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Johnson v. State Farm Fire and Casualty Co.

United States District Court, D. New Jersey

May 29, 2019

YOLANDA JOHNSON, Plaintiff,
v.
STATE FARM FIRE AND CASUALTY COMPANY, Defendant.

          OPINION

          ROBERT B. KUGLER UNITED STATES DISTRICT JUDGE

         This matter comes before the Court on Defendant State Farm Fire and Casualty's motion to dismiss Plaintiff Yolanda Johnson's Complaint. (Doc. No. 5.) Defendant seeks to dismiss Plaintiff's bad faith insurance claim and Plaintiff's request for punitive damages, consequential damages, and attorneys' fees. For the reasons below, Defendant's motion is GRANTED IN PART.

         I. BACKGROUND [1]

         This case involves an insurance dispute between Plaintiff and her insurance company. The Complaint is scant at best. (Doc. No. 1, Ex. A (“Compl.”).) According to its seven paragraph facts section, Defendant sold Plaintiff a homeowner's insurance policy, and after a pipe ruptured and damaged Plaintiff's property, Plaintiff sought insurance coverage. (Id. at ¶¶ 3-7.) Although Defendant paid some of Plaintiff's claims, Defendant did not pay the full amount, delaying Plaintiff's repairs and leaving portions of her home unlivable. (Id. at ¶¶ 8-9.)

         Plaintiff then sued Defendant in state court for breach of contract (Count I) and bad faith (Count II). (Id. at ¶¶ 10-19.) Plaintiff alleged that Defendant breached its contract with Plaintiff by “failing to pay all amounts due to Plaintiff” under the policy. (Id. at ¶ 11.) Plaintiff similarly alleged that Defendant acted in bad faith in several ways. Specifically, Plaintiff claimed that Defendant (1) failed to properly and promptly investigate Plaintiff's claims; (2) denied and delayed her coverage with no debatable reason to do so; (3) violated the Unfair Claims Settlement Practices Act; and (4) unreasonably denied adjusting and paying Plaintiff's claim. (Id. at ¶¶ 13-14.) Plaintiff demanded consequential damages, punitive damages, and attorneys' fees and costs. (Id. at ¶¶ 12, 18.)

         Defendant removed the matter to this Court based on its diversity jurisdiction. (Doc. No. 1 at ¶ 6.) Although Defendant does not challenge Plaintiff's breach of contract claim, Defendant now moves to dismiss Plaintiff's bad faith claim and her requests for punitive damages, consequential damages, and attorneys' fees. (Doc. No. 5 (“Def.'s Br.”) at 9.)

         II. LEGAL STANDARD

         Under Federal Rule of Civil Procedure 12(b)(6), a court may dismiss an action for failure to state a claim upon which relief can be granted. When evaluating a motion to dismiss, “courts accept all factual allegations as true, construe the complaint in the light most favorable to the plaintiff, and determine whether, under any reasonable reading of the complaint, the plaintiff may be entitled to relief.” Fowler v. UPMC Shadyside, 578 F.3d 203, 210 (3d Cir. 2009) (quoting Phillips, 515 F.3d at 233). A complaint survives a motion to dismiss if it contains enough factual matter, accepted as true, to “state a claim to relief that is plausible on its face.” Bell Atl. Corp. v. Twombly, 550 U.S. 544, 570 (2007).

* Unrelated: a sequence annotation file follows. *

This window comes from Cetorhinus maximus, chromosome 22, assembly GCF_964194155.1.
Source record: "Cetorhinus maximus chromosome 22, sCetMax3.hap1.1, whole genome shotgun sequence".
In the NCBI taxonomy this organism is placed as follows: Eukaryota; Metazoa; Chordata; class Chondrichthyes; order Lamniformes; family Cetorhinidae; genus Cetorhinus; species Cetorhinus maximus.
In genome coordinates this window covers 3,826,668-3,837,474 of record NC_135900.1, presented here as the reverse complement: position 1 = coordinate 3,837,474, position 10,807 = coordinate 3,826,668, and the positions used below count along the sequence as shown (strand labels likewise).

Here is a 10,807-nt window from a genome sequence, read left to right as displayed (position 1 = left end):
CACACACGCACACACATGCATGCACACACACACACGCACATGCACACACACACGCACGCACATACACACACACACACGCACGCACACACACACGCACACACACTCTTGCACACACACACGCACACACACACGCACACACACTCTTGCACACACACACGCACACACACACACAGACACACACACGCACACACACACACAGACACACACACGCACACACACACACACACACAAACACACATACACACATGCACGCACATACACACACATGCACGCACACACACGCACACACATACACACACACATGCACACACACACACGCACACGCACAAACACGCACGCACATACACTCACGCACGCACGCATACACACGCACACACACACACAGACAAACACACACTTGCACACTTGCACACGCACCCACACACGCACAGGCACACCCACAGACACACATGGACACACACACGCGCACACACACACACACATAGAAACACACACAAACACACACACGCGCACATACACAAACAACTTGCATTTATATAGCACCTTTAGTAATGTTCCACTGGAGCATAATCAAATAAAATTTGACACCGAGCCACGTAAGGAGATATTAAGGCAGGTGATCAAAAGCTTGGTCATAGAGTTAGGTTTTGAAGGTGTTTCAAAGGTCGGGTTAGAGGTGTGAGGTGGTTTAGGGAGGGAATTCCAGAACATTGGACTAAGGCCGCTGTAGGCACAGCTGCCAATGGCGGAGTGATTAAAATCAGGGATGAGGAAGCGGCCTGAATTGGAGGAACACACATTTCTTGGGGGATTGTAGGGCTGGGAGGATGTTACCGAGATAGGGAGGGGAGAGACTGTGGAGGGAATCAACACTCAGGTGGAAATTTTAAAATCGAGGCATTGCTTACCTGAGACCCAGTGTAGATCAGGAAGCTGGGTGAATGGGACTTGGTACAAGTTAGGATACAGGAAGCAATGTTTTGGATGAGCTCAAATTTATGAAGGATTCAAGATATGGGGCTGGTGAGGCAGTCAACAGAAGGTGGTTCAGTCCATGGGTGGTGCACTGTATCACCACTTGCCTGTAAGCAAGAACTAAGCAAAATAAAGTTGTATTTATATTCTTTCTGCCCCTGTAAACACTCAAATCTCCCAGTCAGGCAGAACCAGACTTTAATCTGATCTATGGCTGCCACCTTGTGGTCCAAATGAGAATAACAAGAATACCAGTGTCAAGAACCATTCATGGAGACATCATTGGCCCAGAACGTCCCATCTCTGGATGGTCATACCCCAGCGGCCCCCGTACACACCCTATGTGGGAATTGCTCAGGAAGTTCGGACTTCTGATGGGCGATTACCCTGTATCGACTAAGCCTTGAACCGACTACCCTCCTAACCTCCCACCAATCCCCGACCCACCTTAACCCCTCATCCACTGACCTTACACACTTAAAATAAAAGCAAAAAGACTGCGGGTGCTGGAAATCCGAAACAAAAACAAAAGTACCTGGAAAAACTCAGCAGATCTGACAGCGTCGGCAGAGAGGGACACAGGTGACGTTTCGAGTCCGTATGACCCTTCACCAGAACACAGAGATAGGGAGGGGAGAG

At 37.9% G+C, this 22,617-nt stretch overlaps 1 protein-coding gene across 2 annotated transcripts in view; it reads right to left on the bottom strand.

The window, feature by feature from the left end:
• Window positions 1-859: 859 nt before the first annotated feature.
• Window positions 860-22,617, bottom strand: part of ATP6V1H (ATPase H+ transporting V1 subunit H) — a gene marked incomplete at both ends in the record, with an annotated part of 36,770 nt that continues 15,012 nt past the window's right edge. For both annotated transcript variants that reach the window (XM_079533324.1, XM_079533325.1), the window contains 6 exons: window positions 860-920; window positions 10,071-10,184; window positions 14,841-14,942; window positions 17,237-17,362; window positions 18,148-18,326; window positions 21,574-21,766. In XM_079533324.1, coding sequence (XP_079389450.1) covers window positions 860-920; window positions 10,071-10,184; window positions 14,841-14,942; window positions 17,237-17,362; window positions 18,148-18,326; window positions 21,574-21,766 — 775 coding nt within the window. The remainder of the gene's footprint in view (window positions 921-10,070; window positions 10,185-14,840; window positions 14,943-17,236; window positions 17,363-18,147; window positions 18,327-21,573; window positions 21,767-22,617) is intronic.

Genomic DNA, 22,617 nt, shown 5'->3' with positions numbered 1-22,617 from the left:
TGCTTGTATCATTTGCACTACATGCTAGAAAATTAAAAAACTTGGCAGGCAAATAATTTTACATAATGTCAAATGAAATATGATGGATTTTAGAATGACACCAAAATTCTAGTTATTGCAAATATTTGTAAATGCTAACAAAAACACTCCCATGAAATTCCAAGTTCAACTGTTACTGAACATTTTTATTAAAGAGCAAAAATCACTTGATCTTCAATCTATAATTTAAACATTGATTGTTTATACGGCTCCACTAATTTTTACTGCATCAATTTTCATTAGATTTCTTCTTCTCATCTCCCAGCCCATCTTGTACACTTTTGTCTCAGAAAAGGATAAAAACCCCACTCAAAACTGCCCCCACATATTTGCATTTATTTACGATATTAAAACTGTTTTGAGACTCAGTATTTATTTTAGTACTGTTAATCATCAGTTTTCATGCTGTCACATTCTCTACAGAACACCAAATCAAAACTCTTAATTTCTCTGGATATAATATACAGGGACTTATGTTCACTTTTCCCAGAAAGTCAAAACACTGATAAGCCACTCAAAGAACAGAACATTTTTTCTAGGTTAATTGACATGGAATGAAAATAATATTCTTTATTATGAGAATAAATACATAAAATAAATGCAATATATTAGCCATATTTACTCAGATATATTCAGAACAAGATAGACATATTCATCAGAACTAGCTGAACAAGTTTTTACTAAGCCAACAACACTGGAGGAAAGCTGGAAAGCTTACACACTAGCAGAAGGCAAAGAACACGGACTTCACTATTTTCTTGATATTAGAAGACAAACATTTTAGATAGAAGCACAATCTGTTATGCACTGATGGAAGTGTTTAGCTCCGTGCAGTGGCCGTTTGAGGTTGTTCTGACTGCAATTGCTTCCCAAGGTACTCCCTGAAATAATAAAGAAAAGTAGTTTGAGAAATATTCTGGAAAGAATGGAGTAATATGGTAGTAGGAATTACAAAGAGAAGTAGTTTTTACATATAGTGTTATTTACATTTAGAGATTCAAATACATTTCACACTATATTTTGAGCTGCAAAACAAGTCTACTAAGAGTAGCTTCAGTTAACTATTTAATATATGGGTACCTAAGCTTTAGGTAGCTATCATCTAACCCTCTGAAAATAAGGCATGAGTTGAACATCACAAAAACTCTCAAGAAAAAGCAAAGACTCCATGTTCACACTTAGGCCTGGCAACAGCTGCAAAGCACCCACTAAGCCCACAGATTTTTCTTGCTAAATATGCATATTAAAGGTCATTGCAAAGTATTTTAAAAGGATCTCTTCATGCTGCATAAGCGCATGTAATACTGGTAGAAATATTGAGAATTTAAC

In making this determination, the court conducts a three-part analysis. Santiago v. Warminster Twp., 629 F.3d 121, 130 (3d Cir. 2010). First, the court must “tak[e] note of the elements a plaintiff must plead to state a claim.” Id. (quoting Ashcroft v. Iqbal, 556 U.S. 662, 675- 79 (2009)). Second, the court should identify allegations that, “because they are no more than conclusions, are not entitled to the assumption of truth.” Id. (quoting Iqbal, 556 U.S. at 679). Finally, “where there are well-pleaded factual allegations, a court should assume their veracity and then determine whether they plausibly give rise to an entitlement for relief.” Id. (quoting Iqbal, 556 U.S. at 679). This plausibility determination is a “context-specific task that requires the reviewing court to draw on its judicial experience and common sense.” Iqbal, 556 U.S. at 679. A complaint cannot survive a motion to dismiss when a court can only infer that a claim is merely possible rather than plausible. Id.

         III. DISCUSSION

         A. Bad faith (Count II)

         Plaintiff alleges no facts to plausibly support a claim of a bad faith. To allege bad faith in the insurance context under New Jersey law, a plaintiff must allege facts to plausibly suggest that the insurer (1) did not have a “fairly debatable” reason for its failure to pay the claim, and (2) that the insurer knew or recklessly disregarded the lack of a reasonable basis for denying the claim. See Ketzner v. John Hancock Mut. Life Ins. Co., 118 Fed. App'x. 594, 599 (3rd Cir. 2004) (citing Pickett v. Lloyds, 131 N.J. 457, 474 (1993)). Here, Plaintiff alleges no facts to plausibly suggest that Defendant lacked a fairly debatable reason for denying the claim or that it knew or recklessly disregarded the lack of a reasonable basis for doing so. Plaintiff simply provides bald legal conclusions in claiming that Defendant's failure to pay amounted to bad faith. Because conclusory allegations are not sufficient, Count II is dismissed.

         B. Punitive Damages, Consequential Damages, and Attorneys' Fees

         Next, Defendant requests that the Court dismiss “all claims” for punitive damages, attorneys' fees, and consequential damages. (Def.'s Br. at 9.) These, however, are not independent “claims” but simply forms of damages and related costs that may be available if Plaintiff ultimately recovers on an underlying theory of liability. See New Skies Satellites, B.V. v. Home2US Commc'ns, Inc., 9 F.Supp.3d 459, 469-70 (D.N.J. ...


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